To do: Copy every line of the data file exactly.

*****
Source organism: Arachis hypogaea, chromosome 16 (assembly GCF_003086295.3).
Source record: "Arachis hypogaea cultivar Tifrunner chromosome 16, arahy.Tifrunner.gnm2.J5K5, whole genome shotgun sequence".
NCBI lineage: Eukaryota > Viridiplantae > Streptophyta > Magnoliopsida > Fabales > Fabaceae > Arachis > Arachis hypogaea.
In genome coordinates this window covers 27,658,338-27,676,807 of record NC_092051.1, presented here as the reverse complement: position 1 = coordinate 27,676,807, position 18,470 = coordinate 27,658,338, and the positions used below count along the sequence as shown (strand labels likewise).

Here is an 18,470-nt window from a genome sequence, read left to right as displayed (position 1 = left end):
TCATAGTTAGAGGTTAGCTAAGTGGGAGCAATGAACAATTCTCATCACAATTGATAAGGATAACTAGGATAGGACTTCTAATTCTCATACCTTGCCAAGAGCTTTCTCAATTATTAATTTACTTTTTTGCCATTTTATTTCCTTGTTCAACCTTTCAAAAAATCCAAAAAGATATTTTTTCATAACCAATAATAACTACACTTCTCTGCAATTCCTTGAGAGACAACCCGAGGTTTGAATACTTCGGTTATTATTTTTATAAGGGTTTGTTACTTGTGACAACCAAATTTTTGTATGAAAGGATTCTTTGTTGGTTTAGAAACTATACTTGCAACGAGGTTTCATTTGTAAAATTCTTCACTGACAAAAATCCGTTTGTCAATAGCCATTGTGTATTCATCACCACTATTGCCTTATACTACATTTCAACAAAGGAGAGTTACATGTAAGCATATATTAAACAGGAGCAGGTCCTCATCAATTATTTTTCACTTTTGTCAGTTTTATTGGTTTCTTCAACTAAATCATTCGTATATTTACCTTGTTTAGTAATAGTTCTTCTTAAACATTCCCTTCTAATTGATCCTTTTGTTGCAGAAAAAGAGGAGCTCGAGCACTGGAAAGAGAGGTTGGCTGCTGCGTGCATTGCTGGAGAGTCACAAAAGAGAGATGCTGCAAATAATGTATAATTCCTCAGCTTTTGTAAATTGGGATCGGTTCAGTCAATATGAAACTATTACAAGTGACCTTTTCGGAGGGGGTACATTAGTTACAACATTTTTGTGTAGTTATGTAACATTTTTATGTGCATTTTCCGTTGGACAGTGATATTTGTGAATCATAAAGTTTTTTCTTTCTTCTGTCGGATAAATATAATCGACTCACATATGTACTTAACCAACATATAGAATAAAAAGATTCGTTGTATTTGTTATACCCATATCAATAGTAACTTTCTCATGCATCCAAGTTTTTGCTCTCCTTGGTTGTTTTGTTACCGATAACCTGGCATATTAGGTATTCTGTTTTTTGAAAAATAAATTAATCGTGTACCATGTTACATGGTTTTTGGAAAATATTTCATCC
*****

Source organism: Arachis hypogaea, chromosome 16 (assembly GCF_003086295.3).
Source record: "Arachis hypogaea cultivar Tifrunner chromosome 16, arahy.Tifrunner.gnm2.J5K5, whole genome shotgun sequence".
NCBI lineage: Eukaryota > Viridiplantae > Streptophyta > Magnoliopsida > Fabales > Fabaceae > Arachis > Arachis hypogaea.
In genome coordinates this window covers 27,658,338-27,676,807 of record NC_092051.1, presented here as the reverse complement: position 1 = coordinate 27,676,807, position 18,470 = coordinate 27,658,338, and the positions used below count along the sequence as shown (strand labels likewise).

Here is an 18,470-nt window from a genome sequence, read left to right as displayed (position 1 = left end):
TCATAGTTAGAGGTTAGCTAAGTGGGAGCAATGAACAATTCTCATCACAATTGATAAGGATAACTAGGATAGGACTTCTAATTCTCATACCTTGCCAAGAGCTTTCTCAATTATTAATTTACTTTTTTGCCATTTTATTTCCTTGTTCAACCTTTCAAAAAATCCAAAAAGATATTTTTTCATAACCAATAATAACTACACTTCTCTGCAATTCCTTGAGAGACAACCCGAGGTTTGAATACTTCGGTTATTATTTTTATAAGGGTTTGTTACTTGTGACAACCAAATTTTTGTATGAAAGGATTCTTTGTTGGTTTAGAAACTATACTTGCAACGAGGTTTCATTTGTAAAATTCTTCACTGACAAAAATCCGTTTGTCAATAGCCATTGTGTATTCATCACCACTATTGCCTTATACTACATTTCAACAAAGGAGAGTTACATGTAAGCATATATTAAACAGGAGCAGGTCCTCATCAATTATTTTTCACTTTTGTCAGTTTTATTGGTTTCTTCAACTAAATCATTCGTATATTTACCTTGTTTAGTAATAGTTCTTCTTAAACATTCCCTTCTAATTGATCCTTTTGTTGCAGAAAAAGAGGAGCTCGAGCACTGGAAAGAGAGGTTGGCTGCTGCGTGCATTGCTGGAGAGTCACAAAAGAGAGATGCTGCAAATAATGTATAATTCCTCAGCTTTTGTAAATTGGGATCGGTTCAGTCAATATGAAACTATTACAAGTGACCTTTTCGGAGGGGGTACATTAGTTACAACATTTTTGTGTAGTTATGTAACATTTTTATGTGCATTTTCCGTTGGACAGTGATATTTGTGAATCATAAAGTTTTTTCTTTCTTCTGTCGGATAAATATAATCGACTCACATATGTACTTAACCAACATATAGAATAAAAAGATTCGTTGTATTTGTTATACCCATATCAATAGTAACTTTCTCATGCATCCAAGTTTTTGCTCTCCTTGGTTGTTTTGTTACCGATAACCTGGCATATTAGGTATTCTGTTTTTTGAAAAATAAATTAATCGTGTACCATGTTACATGGTTTTTGGAAAATATTTCATCC